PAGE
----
Permission to use copyrighted materials must be given! Please do not assume that because material is used for educational purposes that Fair Use is in effect.
Preparing presentation content for applications such as Microsoft PowerPoint:
- Be aware of the amount of text on the screen: Too many words on a screen make it difficult to read and appear cluttered. A good rule of thumb is to limit the lines of text per screen to 6. In this format information is best presented using bulleted points or key-words.
- Use large, bold text. A sans-serif font such as Arial or Helvetica works very well and is easy to read. A 24 point font is a safe size to work with. While other font faces may look more appealing on your computer screen, they're often much more difficult to read.
- Use a mix of upper and lower case letters: It's difficult to read only upper case letters so consider using a combination of upper and lower case.
- Use colors in the middle of the color spectrum. Bright saturated colors are difficult to read on a monitor and should be avoided. Blue background hues and yellow or white text are easy to read. Avoid reds and greens as they don't transmit well on TV monitors.
- Be certain that your materials can be accessed from the distance learning classroom. Your "P" drive on the KSC network, a USB drive, CD-ROM or other means of accessing material must be thought out and tested before the 1st day of class.
Preparing to use multimedia such as DVD's or audio:
- Cue audio or video tracks ahead of class.
- Double-check sound and visuals. Make sure everyone can see or hear your media well before you launch into your lecture.
Teaching a distance learning class:
- Plan for spontaneity: This is an oxymoron; however, it's critical to think about interaction between the local classroom and the remote site(s). The use of touch-to-speak microphones might take 1 or 2 times before students become comfortable with this form of communication.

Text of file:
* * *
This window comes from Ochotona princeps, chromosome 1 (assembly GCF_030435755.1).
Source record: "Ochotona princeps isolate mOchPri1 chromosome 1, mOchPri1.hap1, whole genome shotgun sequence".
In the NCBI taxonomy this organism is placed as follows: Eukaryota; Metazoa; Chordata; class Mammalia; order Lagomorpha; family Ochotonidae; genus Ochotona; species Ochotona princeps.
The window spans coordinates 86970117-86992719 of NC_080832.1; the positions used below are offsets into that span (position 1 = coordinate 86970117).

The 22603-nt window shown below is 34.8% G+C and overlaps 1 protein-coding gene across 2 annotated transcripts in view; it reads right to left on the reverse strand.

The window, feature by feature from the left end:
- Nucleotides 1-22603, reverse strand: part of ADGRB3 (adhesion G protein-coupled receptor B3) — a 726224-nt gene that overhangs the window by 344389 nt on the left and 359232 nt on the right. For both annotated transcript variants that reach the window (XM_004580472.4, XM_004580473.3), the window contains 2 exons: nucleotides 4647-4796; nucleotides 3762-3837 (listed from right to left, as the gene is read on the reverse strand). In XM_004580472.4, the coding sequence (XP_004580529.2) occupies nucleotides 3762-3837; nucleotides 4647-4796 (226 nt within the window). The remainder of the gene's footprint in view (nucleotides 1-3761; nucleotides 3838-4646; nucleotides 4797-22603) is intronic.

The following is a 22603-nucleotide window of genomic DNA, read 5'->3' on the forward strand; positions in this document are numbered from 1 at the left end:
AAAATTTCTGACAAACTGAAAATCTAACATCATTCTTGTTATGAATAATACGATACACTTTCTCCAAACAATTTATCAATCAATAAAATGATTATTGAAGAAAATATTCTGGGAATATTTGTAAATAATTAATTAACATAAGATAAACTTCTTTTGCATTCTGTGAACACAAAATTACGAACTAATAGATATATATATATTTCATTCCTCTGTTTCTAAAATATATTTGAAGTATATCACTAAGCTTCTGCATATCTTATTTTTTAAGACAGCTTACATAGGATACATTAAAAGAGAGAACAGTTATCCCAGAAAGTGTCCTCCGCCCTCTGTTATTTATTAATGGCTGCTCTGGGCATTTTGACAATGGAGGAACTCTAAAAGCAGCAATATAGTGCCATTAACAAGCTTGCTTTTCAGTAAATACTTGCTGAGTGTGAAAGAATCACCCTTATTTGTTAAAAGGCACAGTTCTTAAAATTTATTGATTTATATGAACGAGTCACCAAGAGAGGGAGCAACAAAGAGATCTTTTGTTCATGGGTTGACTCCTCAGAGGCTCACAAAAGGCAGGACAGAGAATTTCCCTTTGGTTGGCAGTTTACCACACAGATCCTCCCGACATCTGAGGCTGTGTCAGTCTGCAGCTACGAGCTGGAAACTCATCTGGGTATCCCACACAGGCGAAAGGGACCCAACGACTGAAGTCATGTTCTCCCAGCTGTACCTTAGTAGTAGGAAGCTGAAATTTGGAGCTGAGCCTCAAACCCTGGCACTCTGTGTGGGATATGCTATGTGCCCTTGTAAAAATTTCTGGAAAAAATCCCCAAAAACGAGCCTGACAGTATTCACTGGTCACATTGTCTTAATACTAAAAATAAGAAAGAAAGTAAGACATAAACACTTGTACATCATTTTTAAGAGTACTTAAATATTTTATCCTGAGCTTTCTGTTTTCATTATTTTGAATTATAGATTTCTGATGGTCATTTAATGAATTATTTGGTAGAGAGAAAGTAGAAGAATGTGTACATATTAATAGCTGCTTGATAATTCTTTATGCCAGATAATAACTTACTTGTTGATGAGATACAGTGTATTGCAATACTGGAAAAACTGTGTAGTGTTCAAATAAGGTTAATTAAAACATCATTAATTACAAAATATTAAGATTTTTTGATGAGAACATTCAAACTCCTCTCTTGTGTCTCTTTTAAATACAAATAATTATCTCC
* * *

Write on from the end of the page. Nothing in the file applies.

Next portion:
- Allow enough time for viewing: Display text material (i.e. chart or list) long enough for students to read text. Non-text material, such as graphics, often requires less display time.
- Interactivity: Group activities can be done in this environment, but it does take planning and may take someone at the remote site to help facilitate. The use of an asynchronous component can help further the interaction between students and between remote sites. KSC uses Blackboard, which is a web based course management system with a variety of tools used to encourage interaction such as threaded discussions, email and group tools, and can easily be integrated into the class.
- Netiquette: Classroom management can prove to be a challenge especially when teaching at a distance. Clear expectations about behavior and interaction will help you manage the classrooms from the start. Please visit "Strategies for Using Videoconferencing Technology" web site below. Communicating expectations and etiquettes guidelines will help both you and your students.
Is there anyway to capture my class on video tape and/or in digital format?
Yes, in fact this is one of the primary reasons to contact the distance learning support specialist well ahead of the scheduled class.
- Video conferencing: We can record your presentation on a VHS tape that you supply. Due to space constraints we are unable to maintain a video archive. We can create a single copy if requested but are not able to create multiple copies.
- Web-based presentations: Digital capture, content streaming and archiving must be scheduled in advance for Media Site presentation. Please review our archiving policy to fully understand how the process works.
How many KSC campus locations offer video conferencing capabilities?
How do I schedule a video conference or a web-based presentation?
Science Center 101 is KSC's fully dedicated distance learning classroom and includes Media Site's streaming capabilities. A video conferencing cart is available in Elliot Hall; however Media Site is not available with this setup
Please give at least 5 days notice.
Science Center 101
Agnes Anderson: 603-358-2323
How do I request training and support?
Distance Learning Support Specialist
Greg Prevost: 603-358-2386
Further reading about video conferencing and web-based presentation classroom use:
Strategies for Using Videoconferencing Technology - Etiquette
Web-based presentation examples - Media Site showcase